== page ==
Friday, December 24

2004: The Year in Review

At the end of the year, it there seems to be a tidal pull on the pen, to both reflect on the year gone by and what might come in the upcoming year. Well, I can no longer resist. So, brace yourselves, for my unstructured thoughts on the year that was 2004.

2004 was certainly in large measure framed by the election. We started the year with a wild and woolly Democratic primary from which Mr Kerry emerged to assume the mantle of his party. Mr Bush was perceived to be vulnerable due to the ongoing war in Iraq. But that was without figuring on the incompetence of Mr Kerry in running a campaign. Through a series of bad strategic decisions (for example a man with a dishonorable discharge framing himself as a Vietnam war hero) and penchant for micromanagment, Mr Kerry managed to turn a winnable horse race, into a dismal failure. While the winners claim "mandate" as they always do, the real outcome of the race is the discovery that the cultural divisions hinted at in former elections are getting more and more pronounced. From my side of the cultural divide, I have difficulty in envisioning the reasoning (and stories) which drive those on the other side. It is my impression that the same failure to understand me occurs for those on the other side.

The two biggest losers, aside from the obvious candidate(s), were the MSM and campaign finance reform. The MSM has been under attack from alternative news sources and analysis for some time. Big blogs like Powerline and company as individuals have the readership and influence to rival many small papers. Collectively their influence by no means neglible and growing. The McCain/Feingold finance "reform" package, while arguably unconstitutional, certainly also proved to be completely unable to effect it's goals. Whether the knuckleheads in DC will act to change things again, we shall have to wait and see.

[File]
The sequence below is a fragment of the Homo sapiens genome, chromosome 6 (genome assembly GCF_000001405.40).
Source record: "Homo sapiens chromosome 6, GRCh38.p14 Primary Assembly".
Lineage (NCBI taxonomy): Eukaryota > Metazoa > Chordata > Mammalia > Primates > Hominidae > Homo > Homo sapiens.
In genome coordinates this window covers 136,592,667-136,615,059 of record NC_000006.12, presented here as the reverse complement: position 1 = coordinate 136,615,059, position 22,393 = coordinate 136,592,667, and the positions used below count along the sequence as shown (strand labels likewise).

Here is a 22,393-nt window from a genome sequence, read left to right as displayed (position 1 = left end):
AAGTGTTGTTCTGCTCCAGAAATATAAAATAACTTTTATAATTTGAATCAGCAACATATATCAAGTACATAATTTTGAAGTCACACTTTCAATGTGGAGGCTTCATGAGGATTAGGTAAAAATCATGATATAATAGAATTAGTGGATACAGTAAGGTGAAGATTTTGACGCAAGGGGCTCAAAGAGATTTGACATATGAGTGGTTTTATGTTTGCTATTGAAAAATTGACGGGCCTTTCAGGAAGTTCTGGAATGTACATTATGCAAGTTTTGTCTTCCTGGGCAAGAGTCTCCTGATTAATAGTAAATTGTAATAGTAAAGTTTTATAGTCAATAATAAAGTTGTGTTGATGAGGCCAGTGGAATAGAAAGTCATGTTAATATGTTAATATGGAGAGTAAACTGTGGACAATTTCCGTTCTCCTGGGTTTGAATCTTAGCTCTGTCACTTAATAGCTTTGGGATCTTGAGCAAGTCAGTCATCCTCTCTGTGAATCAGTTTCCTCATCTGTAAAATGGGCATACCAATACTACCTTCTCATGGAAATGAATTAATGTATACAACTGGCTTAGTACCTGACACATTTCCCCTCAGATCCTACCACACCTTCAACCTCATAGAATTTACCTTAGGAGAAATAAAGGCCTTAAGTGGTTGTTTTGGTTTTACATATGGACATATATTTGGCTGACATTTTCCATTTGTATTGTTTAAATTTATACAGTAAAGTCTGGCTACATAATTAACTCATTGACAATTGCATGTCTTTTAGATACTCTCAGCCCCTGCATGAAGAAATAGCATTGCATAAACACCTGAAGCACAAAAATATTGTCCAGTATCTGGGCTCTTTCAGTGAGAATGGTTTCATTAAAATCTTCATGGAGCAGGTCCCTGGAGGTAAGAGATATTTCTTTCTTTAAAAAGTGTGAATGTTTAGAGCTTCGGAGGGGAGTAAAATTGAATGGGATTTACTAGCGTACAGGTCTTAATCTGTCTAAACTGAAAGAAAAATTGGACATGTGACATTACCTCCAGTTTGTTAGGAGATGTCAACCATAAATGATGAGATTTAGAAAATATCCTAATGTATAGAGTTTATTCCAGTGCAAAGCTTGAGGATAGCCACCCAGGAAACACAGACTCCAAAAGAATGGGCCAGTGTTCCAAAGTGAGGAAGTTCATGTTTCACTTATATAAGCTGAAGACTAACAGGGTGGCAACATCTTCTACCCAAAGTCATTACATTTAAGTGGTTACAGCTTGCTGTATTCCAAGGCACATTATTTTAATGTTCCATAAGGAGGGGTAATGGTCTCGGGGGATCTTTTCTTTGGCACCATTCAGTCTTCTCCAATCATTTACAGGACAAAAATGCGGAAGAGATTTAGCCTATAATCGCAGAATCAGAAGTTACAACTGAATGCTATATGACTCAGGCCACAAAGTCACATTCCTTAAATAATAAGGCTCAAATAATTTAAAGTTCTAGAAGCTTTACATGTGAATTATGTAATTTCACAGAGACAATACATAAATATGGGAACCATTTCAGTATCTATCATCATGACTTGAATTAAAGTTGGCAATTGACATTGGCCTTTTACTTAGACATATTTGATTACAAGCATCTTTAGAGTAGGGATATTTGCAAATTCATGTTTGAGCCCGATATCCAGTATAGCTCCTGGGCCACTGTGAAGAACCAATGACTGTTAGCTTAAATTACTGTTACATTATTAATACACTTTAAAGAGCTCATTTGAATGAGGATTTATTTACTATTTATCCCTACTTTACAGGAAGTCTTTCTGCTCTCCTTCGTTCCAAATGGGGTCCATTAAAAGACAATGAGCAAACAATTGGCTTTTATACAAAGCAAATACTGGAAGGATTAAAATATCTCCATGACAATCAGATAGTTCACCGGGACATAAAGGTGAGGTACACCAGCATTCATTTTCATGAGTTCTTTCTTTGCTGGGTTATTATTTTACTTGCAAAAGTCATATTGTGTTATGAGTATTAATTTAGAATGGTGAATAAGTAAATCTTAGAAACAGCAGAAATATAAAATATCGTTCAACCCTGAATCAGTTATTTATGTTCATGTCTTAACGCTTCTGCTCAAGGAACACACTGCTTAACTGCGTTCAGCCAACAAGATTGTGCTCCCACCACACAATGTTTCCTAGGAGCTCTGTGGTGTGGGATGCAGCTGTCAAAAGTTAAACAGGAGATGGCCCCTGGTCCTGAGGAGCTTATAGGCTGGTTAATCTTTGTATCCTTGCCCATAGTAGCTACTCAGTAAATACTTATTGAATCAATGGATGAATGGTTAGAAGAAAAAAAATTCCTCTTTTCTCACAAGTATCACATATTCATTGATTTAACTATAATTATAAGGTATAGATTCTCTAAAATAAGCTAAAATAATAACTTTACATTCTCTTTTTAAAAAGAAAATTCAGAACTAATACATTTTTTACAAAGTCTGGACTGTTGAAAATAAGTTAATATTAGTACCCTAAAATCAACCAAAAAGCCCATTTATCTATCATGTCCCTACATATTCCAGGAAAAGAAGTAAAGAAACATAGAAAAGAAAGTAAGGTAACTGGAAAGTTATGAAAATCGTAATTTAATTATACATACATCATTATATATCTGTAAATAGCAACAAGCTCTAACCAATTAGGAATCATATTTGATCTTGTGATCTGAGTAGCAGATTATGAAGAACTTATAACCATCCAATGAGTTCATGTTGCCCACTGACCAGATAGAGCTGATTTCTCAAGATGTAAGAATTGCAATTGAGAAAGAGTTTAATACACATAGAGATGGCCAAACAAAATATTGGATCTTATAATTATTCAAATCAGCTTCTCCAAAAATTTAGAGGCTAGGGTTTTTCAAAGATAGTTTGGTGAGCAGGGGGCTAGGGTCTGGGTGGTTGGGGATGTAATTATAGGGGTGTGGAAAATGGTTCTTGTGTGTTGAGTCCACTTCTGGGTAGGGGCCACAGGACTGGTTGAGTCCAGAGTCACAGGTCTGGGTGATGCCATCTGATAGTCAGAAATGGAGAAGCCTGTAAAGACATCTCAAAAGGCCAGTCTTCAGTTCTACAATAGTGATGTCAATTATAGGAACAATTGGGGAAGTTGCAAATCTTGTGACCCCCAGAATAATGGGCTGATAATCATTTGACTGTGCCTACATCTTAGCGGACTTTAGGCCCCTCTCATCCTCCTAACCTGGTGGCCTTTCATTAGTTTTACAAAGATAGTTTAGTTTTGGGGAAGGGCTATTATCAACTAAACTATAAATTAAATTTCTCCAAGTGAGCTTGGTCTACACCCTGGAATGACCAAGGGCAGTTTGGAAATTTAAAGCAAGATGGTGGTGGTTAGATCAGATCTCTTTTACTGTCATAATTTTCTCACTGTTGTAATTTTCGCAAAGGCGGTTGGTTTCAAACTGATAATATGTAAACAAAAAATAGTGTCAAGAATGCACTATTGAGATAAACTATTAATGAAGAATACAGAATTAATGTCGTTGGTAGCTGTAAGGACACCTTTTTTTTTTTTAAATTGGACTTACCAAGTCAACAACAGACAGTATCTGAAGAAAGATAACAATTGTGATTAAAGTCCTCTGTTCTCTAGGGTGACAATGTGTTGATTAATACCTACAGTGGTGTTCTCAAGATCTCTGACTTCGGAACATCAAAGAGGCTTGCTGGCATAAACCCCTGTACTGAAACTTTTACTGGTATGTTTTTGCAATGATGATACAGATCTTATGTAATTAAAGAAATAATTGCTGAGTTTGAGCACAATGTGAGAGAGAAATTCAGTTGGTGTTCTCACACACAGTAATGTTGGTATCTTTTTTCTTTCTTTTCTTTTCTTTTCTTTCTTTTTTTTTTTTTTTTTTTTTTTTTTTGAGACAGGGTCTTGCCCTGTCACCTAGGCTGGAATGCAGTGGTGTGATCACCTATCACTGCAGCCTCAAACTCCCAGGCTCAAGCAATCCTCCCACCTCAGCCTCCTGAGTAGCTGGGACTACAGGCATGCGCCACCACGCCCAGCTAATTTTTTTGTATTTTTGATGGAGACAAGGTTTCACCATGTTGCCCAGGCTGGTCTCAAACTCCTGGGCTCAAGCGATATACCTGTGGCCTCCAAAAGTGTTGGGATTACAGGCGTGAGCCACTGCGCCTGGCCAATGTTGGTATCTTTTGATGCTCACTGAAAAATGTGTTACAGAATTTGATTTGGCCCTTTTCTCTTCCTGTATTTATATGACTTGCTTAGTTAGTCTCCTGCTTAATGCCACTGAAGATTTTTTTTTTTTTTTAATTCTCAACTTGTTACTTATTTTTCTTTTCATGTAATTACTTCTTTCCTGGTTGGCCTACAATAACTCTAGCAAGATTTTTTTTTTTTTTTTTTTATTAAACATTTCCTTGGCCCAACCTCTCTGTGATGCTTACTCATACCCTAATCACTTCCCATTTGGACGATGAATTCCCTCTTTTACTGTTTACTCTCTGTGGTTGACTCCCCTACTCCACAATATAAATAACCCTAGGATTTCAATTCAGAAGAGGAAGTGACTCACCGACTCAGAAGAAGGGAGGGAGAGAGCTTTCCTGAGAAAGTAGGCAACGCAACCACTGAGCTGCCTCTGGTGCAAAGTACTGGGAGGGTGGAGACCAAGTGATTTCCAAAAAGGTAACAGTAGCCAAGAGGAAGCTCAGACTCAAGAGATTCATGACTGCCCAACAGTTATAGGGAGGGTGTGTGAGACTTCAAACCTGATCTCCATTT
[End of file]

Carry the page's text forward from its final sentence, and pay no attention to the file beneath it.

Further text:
As for the war in Iraq, it is really hard to know what is happening. With the MSM firmly placing their hopes and dreams on the failure of the coalition to establish democracy in Iraq, it is hard to pierce the fog of their ideological dreams to find any hard strategic facts. Even though, as I claimed above, the MSM is on the wane those replacing them in fact do not have thousands of reporters scraping the planet for news. In fact it seems to me, the strategic picture is not being reported at all. But that may of course not be entirely the fault of the MSM. The strategic situation is indeed muddy because of the nature of the current situation, i.e., it's muddy because it's really muddy. Unlike in WWII there are no clear cut standing armies in the field with anything like defined areas of control. The insurgency is a weak, weakly organized group using guerrilla tactics. The former regime has left Iraq a playground of munitions and explosive supplies, so none in Iraq lack for the means to wage war.

Afghanistan, unlike Iraq, has been coming along more smoothly. Elections have been held, and their leader has been remarkably adept at bringing militant tribesmen to the table, to disarm, and join in building their nation.

Other items of note, the X-Prize was won by Mr Rutan and Spaceship one. That was really cool.